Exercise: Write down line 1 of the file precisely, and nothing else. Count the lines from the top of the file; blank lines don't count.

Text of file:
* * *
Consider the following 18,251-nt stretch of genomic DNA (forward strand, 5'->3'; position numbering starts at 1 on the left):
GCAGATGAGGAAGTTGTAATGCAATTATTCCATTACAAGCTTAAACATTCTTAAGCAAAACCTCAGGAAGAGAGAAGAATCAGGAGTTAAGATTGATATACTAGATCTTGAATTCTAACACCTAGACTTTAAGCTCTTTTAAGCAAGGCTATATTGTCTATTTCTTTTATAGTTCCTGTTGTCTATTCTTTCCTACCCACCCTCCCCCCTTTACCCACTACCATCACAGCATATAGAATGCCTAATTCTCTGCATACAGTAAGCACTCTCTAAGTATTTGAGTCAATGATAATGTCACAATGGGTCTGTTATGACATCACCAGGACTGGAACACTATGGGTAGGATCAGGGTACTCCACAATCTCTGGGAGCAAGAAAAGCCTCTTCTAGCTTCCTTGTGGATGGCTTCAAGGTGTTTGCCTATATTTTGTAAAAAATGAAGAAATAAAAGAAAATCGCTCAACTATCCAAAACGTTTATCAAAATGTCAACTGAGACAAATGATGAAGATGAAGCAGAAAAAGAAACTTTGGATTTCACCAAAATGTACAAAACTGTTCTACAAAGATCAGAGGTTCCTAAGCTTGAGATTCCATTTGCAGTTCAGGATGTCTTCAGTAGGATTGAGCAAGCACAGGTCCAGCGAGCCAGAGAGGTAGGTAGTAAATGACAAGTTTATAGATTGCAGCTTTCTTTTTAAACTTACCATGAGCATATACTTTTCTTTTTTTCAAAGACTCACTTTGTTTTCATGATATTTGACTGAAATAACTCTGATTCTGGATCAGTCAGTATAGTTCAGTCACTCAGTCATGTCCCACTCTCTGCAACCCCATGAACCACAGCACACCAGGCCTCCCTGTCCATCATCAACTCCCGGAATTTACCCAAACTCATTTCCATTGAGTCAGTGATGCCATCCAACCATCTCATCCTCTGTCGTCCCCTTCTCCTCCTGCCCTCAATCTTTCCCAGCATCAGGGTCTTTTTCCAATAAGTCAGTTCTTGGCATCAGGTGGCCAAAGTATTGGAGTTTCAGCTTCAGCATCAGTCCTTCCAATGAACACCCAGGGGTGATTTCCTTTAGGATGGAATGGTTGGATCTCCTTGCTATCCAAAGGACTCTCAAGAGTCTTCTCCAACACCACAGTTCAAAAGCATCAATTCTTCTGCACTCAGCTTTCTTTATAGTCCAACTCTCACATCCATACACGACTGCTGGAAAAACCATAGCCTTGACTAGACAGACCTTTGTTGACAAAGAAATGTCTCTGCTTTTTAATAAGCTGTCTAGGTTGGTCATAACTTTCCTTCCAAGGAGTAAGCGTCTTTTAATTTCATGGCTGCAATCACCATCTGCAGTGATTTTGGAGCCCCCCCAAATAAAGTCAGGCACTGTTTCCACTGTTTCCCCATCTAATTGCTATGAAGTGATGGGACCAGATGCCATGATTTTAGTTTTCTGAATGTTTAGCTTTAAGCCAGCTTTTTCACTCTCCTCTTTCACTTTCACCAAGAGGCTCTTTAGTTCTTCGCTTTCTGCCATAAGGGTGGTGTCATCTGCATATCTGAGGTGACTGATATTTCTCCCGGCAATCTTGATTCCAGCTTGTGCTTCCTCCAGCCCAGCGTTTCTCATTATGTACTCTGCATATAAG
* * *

Consider the following 18,251-nt stretch of genomic DNA (forward strand, 5'->3'; position numbering starts at 1 on the left):